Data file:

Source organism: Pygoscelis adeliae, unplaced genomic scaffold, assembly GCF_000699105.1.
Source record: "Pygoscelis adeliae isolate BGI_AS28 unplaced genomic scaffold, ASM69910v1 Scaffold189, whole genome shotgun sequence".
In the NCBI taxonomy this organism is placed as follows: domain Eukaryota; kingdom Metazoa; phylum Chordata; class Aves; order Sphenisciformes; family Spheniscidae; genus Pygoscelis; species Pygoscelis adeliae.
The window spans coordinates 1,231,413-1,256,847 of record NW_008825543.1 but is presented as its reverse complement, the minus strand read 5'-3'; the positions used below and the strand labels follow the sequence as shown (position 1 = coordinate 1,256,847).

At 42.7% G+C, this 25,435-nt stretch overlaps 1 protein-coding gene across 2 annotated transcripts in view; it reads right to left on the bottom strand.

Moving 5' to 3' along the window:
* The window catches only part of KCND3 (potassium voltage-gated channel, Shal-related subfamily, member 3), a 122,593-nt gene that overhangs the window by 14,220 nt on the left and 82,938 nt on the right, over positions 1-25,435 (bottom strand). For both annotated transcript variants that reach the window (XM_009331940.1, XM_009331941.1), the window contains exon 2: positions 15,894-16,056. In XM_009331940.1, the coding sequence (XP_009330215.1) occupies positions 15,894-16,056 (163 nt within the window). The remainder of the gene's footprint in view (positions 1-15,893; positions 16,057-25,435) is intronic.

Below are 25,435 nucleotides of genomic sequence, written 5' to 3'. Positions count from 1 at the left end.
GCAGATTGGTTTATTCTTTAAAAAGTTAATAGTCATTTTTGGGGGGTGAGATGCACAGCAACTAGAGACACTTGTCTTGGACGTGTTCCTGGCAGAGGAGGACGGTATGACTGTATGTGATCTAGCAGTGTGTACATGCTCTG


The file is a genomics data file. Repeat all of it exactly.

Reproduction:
Source organism: Pygoscelis adeliae, unplaced genomic scaffold, assembly GCF_000699105.1.
Source record: "Pygoscelis adeliae isolate BGI_AS28 unplaced genomic scaffold, ASM69910v1 Scaffold189, whole genome shotgun sequence".
In the NCBI taxonomy this organism is placed as follows: domain Eukaryota; kingdom Metazoa; phylum Chordata; class Aves; order Sphenisciformes; family Spheniscidae; genus Pygoscelis; species Pygoscelis adeliae.
The window spans coordinates 1,231,413-1,256,847 of record NW_008825543.1 but is presented as its reverse complement, the minus strand read 5'-3'; the positions used below and the strand labels follow the sequence as shown (position 1 = coordinate 1,256,847).

At 42.7% G+C, this 25,435-nt stretch overlaps 1 protein-coding gene across 2 annotated transcripts in view; it reads right to left on the bottom strand.

Moving 5' to 3' along the window:
* The window catches only part of KCND3 (potassium voltage-gated channel, Shal-related subfamily, member 3), a 122,593-nt gene that overhangs the window by 14,220 nt on the left and 82,938 nt on the right, over positions 1-25,435 (bottom strand). For both annotated transcript variants that reach the window (XM_009331940.1, XM_009331941.1), the window contains exon 2: positions 15,894-16,056. In XM_009331940.1, the coding sequence (XP_009330215.1) occupies positions 15,894-16,056 (163 nt within the window). The remainder of the gene's footprint in view (positions 1-15,893; positions 16,057-25,435) is intronic.

Below are 25,435 nucleotides of genomic sequence, written 5' to 3'. Positions count from 1 at the left end.
GCAGATTGGTTTATTCTTTAAAAAGTTAATAGTCATTTTTGGGGGGTGAGATGCACAGCAACTAGAGACACTTGTCTTGGACGTGTTCCTGGCAGAGGAGGACGGTATGACTGTATGTGATCTAGCAGTGTGTACATGCTCTG